Many people get confused about whether there's a substantial difference between a conservator and a guardian. Frequently, prospective conservators and guardians find themselves unexpectedly involved in complex cases that could have a significant impact on their (and their loved ones') lives.
If you're involved in a conservatorship or guardianship case or may be in the near future, understanding the differences between the two can help you pursue an optimal outcome in your legal dispute.
At Coker, Robb & Cannon, Family Lawyers, our attorneys will work alongside you during your case. We'll build a case strategy tailored to your needs and designed to help you achieve the best results.
Contact our office online or via phone at (940) 293-2313 for help with your case.
Is There a Difference Between Conservators & Guardians?
The definition of conservators and guardians differs state by state, which can make things confusing for individuals involved in guardianship and conservatorship cases.
In Texas, guardianship cases occur in a county court; the probate court. In contrast, conservatorship cases happen in district courts, with the help of a family law judge.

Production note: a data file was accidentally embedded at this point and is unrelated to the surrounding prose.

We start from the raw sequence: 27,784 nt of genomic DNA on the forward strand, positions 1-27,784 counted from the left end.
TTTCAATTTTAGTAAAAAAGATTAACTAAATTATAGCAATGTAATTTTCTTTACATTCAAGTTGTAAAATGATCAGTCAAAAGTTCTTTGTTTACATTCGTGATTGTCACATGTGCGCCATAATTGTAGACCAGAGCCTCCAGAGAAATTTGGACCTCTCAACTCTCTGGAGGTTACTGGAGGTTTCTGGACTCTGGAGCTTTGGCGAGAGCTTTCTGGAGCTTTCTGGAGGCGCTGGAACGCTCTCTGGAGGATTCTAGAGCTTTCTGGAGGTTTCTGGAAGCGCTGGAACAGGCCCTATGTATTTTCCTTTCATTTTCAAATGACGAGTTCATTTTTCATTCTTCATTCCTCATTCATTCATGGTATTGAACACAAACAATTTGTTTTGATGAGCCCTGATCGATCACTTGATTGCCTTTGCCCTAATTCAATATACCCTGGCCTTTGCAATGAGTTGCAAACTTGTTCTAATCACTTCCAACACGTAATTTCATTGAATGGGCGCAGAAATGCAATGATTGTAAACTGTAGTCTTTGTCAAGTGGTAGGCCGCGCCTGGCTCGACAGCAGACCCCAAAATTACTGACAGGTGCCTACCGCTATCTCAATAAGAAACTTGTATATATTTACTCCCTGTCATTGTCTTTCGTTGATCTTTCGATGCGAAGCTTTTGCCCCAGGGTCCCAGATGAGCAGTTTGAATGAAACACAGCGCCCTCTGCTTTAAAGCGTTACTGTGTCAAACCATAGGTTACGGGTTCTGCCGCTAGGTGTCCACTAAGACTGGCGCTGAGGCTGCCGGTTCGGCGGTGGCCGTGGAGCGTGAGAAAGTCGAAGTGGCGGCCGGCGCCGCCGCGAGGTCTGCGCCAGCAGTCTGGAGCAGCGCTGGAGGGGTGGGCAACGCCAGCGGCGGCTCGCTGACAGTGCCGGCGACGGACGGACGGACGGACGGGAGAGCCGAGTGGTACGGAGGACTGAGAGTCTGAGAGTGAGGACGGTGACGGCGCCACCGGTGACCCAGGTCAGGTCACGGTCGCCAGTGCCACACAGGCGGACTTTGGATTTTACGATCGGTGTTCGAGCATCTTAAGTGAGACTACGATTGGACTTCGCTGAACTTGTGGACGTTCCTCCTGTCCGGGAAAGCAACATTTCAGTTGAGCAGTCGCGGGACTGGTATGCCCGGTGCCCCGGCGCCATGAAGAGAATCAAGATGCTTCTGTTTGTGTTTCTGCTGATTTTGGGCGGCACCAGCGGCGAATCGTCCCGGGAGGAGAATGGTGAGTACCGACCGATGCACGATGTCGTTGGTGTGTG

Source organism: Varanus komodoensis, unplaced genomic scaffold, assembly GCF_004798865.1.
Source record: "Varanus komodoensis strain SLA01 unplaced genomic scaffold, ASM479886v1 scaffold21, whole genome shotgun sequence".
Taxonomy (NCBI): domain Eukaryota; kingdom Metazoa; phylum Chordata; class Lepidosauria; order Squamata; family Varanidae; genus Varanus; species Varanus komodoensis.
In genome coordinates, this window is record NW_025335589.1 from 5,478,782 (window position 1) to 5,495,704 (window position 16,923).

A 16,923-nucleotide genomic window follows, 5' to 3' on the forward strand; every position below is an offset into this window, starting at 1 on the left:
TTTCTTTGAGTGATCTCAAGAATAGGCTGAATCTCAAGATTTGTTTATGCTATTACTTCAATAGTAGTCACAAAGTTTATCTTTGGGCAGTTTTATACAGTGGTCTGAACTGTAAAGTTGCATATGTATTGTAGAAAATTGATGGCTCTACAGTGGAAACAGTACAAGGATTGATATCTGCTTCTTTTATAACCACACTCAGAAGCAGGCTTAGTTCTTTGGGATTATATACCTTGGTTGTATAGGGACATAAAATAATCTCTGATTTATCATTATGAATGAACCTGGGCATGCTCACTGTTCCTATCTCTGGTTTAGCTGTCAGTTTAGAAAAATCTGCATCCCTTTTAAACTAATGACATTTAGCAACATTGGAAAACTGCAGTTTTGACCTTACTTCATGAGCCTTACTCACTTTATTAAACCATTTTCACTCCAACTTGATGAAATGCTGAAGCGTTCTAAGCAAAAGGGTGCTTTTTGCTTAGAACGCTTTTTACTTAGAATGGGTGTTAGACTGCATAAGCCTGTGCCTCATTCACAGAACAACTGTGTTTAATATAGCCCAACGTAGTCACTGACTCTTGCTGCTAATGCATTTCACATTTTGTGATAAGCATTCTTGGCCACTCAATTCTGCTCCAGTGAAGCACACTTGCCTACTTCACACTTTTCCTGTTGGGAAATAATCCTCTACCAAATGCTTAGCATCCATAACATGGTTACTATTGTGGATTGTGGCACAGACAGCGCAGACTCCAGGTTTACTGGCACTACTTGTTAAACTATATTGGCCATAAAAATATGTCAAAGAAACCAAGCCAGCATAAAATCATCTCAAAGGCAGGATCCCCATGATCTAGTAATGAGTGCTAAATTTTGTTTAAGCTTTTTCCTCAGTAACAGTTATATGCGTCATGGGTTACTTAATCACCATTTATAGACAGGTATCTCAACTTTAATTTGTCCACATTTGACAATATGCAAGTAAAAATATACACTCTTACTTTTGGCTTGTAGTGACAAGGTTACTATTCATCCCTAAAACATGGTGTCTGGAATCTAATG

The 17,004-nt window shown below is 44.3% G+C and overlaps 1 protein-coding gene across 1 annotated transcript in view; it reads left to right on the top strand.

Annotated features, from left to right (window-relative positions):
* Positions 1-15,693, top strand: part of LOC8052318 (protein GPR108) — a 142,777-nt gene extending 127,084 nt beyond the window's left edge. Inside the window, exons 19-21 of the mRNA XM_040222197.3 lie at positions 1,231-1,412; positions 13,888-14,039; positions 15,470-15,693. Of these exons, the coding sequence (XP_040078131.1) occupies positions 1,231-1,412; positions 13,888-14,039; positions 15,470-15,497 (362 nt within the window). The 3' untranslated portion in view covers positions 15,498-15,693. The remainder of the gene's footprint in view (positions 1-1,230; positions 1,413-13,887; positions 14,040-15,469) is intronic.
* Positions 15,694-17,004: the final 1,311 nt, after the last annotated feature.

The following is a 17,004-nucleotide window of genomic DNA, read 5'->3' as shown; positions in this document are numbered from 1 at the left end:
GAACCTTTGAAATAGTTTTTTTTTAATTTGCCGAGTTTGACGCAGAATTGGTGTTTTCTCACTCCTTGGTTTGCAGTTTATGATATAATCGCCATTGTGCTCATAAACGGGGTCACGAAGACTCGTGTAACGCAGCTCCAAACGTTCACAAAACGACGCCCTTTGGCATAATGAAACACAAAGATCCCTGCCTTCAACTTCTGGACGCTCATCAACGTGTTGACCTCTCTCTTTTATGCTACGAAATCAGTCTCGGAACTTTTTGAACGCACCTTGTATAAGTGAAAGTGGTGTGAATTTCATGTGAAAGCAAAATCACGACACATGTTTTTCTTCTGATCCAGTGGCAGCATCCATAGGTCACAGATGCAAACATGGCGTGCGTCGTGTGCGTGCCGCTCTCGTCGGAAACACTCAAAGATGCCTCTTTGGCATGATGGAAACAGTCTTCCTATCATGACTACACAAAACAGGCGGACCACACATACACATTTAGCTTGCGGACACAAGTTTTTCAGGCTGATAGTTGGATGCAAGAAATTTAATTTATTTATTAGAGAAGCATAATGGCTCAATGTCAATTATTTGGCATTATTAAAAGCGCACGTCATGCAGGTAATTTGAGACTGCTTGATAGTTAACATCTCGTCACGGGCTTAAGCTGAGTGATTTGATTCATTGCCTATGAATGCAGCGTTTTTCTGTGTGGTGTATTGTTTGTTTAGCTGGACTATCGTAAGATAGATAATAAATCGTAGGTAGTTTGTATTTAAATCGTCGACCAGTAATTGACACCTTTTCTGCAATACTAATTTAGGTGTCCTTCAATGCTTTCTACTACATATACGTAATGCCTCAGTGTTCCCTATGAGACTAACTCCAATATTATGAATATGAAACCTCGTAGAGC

Conservatorship in Texas
In Texas, district courts use the term conservatorship in place of custody. A conservator is usually the parent(s) of a child but can also be a non-parent or state agency if the right findings are made by the Judge. Conservatorship orders usually expire once a child turns 18 and there is no such thing as conservatorship of an adult in Texas.
There are three basic types of conservatorships in Texas:
- Joint managing conservators. In a joint managing conservatorship (JMC), both parents share in the rights and duties regarding decision-making for the child with each party either being awarded the right exclusively, independently or some hybrid of the two such as “by agreement of the parties.” These rights and duties are in addition to the basic rights of a parent which all parents have until and unless limited by a Court. Conservatorship focuses on bigger decisions such as invasive medical, educational, and psychiatric decisions for the child not involving an emergency. In Texas, there is a presumption that both biological parents of a child shall be joint managing conservators. If the Court has made a finding of a history of family violence between the parents of a child, that presumption is removed, and the Judge is prohibited from appointing the parties as Joint Managing Conservators.